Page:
The designed landscape lies on the lower, north-facing slopes of Gallow Hill, directly on the shores of the Cromarty Firth. The house faces northwards with parkland to its south and south-west. The parkland is enclosed by woodlands, which screen the town and the Firth.
Detailed DescriptionThe following is from the Historic Environment Scotland Gardens and Designed Landscapes Inventory. For the most up-to-date Inventory entry, please visit the Historic Environment Scotland website:
Type of Site
An informal 19th century designed landscape, incorporating features surviving from earlier formal landscapes. Although little is known of the Cromarty Castle landscape pre-1753, its form dictated some of the subsequent landscape configuration, an example being the survival of The Causeway (known in the 18th century as Castle Street), the principal approach from town to Castle. The extensive mid 18th century formal landscape was designed by James May (c 1753) and remodeled during the early 19th century.
Location and Setting
Cromarty House and policies adjoin the east end of Cromarty town. The designed landscape lies on the lower, north-facing slopes of Gallow Hill, directly on the shores of the Cromarty Firth. The house faces northwards with parkland to its south and south-west. The parkland is enclosed by woodlands, which screen the town and the Firth. Principal views from the house lead south-westwards over the parkland.
The site of Cromarty Castle lies to the north-west of the house above the Chapel Burn, which flows from the south-west to form a deeply incised valley. To the north-east of Cromarty House, the opposite side of Chapel Brae, is the site of St. Regulus, a pre-reformation chapel with its graveyard, set within a triangular-shaped terrace. The Coalheugh Well, below the graveyard, is a domed masonry structure adapted c 1850 to form part of the public water supply.
The woodlands surrounding Cromarty House and forming the policies' field boundaries are prominent in the coastal landscape. To the south-east is Gallow Hill, originally planted as part of the designed landscape that retains remnants of a 19th century footpath network leading across the South Sutor. There are good vantage points from which to view Nigg Bay, the Cromarty and Moray Firths.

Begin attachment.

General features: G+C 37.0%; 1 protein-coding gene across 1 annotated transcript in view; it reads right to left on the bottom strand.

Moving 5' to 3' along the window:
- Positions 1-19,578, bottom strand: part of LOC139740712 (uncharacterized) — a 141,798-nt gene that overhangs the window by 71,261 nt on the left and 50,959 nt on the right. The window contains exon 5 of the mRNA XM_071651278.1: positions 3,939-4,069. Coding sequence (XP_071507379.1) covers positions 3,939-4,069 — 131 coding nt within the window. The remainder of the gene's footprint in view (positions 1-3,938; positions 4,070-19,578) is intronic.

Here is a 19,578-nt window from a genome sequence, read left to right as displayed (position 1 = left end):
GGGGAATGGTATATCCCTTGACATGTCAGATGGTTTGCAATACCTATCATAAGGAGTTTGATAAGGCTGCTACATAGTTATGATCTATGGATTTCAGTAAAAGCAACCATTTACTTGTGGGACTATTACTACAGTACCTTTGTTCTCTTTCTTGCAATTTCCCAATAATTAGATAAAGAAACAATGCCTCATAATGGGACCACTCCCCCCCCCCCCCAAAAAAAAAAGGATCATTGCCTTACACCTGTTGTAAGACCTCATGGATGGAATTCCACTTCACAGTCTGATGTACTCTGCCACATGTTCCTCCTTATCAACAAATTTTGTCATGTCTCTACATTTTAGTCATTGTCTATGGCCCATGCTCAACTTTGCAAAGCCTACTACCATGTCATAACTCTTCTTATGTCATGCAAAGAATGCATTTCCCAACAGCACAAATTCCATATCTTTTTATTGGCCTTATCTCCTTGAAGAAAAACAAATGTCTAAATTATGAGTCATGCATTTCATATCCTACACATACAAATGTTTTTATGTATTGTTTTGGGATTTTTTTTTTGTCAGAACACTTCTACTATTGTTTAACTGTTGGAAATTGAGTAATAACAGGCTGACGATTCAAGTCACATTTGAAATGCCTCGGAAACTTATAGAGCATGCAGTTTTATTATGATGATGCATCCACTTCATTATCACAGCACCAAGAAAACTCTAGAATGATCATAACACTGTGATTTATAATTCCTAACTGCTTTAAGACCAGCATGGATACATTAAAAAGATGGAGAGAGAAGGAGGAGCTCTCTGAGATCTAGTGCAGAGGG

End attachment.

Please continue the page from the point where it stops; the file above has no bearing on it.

The designed landscape relating to Cromarty Castle and subsequently Cromarty House, incorporated Gallow Hill and most of the South Sutor. This formal landscape became progressively informal during the late 18th/early 19th century. By the mid-19th century when the policies were largely remodeled by the Ross family, the ornamental policies included the vestiges of earlier formal plantings in the form of avenues and perimeter belts delimiting formal enclosure fields. These survive as important landscape features. The extent of the designed landscape remains unchanged.
Cromarty House a classical mansion of 1772, comprises a main block with lower flanking wings. The architect is unknown. The main block, built of finely-dressed ashlar, has two storeys and attic, a five-bay front with slightly advanced and pedimented centre, approached by steps. The rear elevation has a bowed centre. South-east of the house are the Stables, a two-storey, seven bay U-plan range, contemporary with the house. The north side, facing the principal approach, is of ashlar and cherry-cocked rubble and Diocletian windows lighting the stalls behind. The stables were repaired and restored in the 1990s.
The late 18th century vaulted Servants' Tunnel leads north-eastwards, underground from the house, to the public road. Its roadside entrance has iron gates and flanking walls. The Graveyard, to the north of Cromarty House, contains the vault of the ruined St. Regulus' chapel, converted in the mid 19th century to form the Ross family vault.
Denny Road Lodge and entrance gate mark the north-west entrance to the policies. North of the house stands the hexagonal Walled Garden and the bottle-shaped Castle Well. Further north is a ruinous Ice House, set into the side of the hill.
Drives and Approaches
The main approach to Cromarty Castle probably led up a steep ramp (still discernable), directly in from Church Street, alongside and outwith the western boundary of the Walled Garden.
The main approach to Cromarty House was laid out uphill east of the town, to provide an elevated approach. The east drive curves northwards to terminate at a gravel forecourt at the south front.
The west drive, constructed in the mid 19th century, led directly in from the public road (now A832) at the Denny Road Lodge. Although now disused, it can still be traced with a row of lime on its north side and sheltered on its south by woodland. As it leads gently north-eastwards to the house, so it forms the north-west boundary of the park, sheltered on its north by woodland, interplanted with ornamental trees and shrubs, including Wellingtonia, Western hemlock, Irish yew, Western red cedar and fern-leafed beech. Banks of Rhododendron, Azaleas, cherry laurel and Portuguese laurel partially enclose the drive, forming an evergreen corridor.